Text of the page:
Nevertheless, Bradstreet now contends that the court plainly erred in failing to instruct the jury that Bradstreet would not have committed securities fraud if, in fact, the revenue he knowingly booked was properly booked under any reasonable interpretation of Kurzweil's revenue recognition policy. Analogizing to a false statement case from the Tenth Circuit, see United States v. Migliaccio, 34 F.3d 1517 (10th Cir.1994), and cases cited therein, see id. at 1525, Bradstreet asserts that there is here the possibility that the jury convicted him for one or more recognitions of revenue that were, in fact, reasonable under a fair construction of Kurzweil's policy. Central to Bradstreet's primary argument are subsidiary contentions that the jury was presented with substantively divergent summaries of Kurzweil's policy in the documentary evidence and in the testimony of several witnesses, and that the trial judge never told the jury which version was controlling. Bradstreet also emphasizes our inability to ascertain which transactions the jury relied upon in reaching its verdicts, and our putative willingness to look “more tolerantly” on a “failure to articulate precisely the shape of [a] necessary protective instruction” in the context of an unprecedented prosecution. See United States v. Sawyer, 85 F.3d 713, 742 (1st Cir.1996) (involving a bribery prosecution under the federal Travel Act, 18 U.S.C. § 1952).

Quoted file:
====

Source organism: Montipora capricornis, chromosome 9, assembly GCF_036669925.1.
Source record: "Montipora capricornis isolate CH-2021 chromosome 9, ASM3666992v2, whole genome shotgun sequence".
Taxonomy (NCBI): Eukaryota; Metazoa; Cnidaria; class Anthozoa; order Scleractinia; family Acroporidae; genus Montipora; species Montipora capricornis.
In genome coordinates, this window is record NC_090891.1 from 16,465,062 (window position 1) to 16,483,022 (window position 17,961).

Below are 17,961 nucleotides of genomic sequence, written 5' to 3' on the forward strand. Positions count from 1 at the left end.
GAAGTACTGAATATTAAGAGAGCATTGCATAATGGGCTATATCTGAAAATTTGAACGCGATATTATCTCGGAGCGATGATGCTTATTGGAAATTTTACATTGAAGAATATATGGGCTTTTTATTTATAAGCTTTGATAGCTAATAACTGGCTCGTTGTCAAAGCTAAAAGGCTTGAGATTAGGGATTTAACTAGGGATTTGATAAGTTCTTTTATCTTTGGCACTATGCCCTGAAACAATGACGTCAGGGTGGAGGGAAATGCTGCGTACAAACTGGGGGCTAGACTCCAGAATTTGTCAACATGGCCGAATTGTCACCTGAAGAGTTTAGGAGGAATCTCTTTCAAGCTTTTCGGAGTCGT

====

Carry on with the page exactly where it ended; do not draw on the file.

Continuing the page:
The government responds by denying the premises of Bradstreet's argument. It contends that Bradstreet presented as his defense theory lack of knowledge of the fraud, not truth-in-conduct; that all witnesses' summaries of Kurzweil's revenue recognition policy were essentially consonant; that this prosecution was not nearly so novel as the one reviewed in Sawyer; and that Bradstreet's utter failure to argue for a reasonable interpretation instruction below is not comparable to the more forgivable “imprecise articulation” of the argument at issue in Sawyer.
While we agree with the government's final two rejoinders, we think the first two are seriously misleading. On our reading of the record, Bradstreet presented a bifurcated defense. As to the vast majority of the transactions at issue, he denied knowing the critical incriminating facts. But certainly with respect to three transactions-contemplated sales to Transquick, Chicago Mercy, and Willard Hall-and probably with respect to two others-contemplated sales to HCA Nashville and HCA Plano-he did defend on the basis that the revenue that these transactions would have generated was properly recognized under Kurzweil's policy.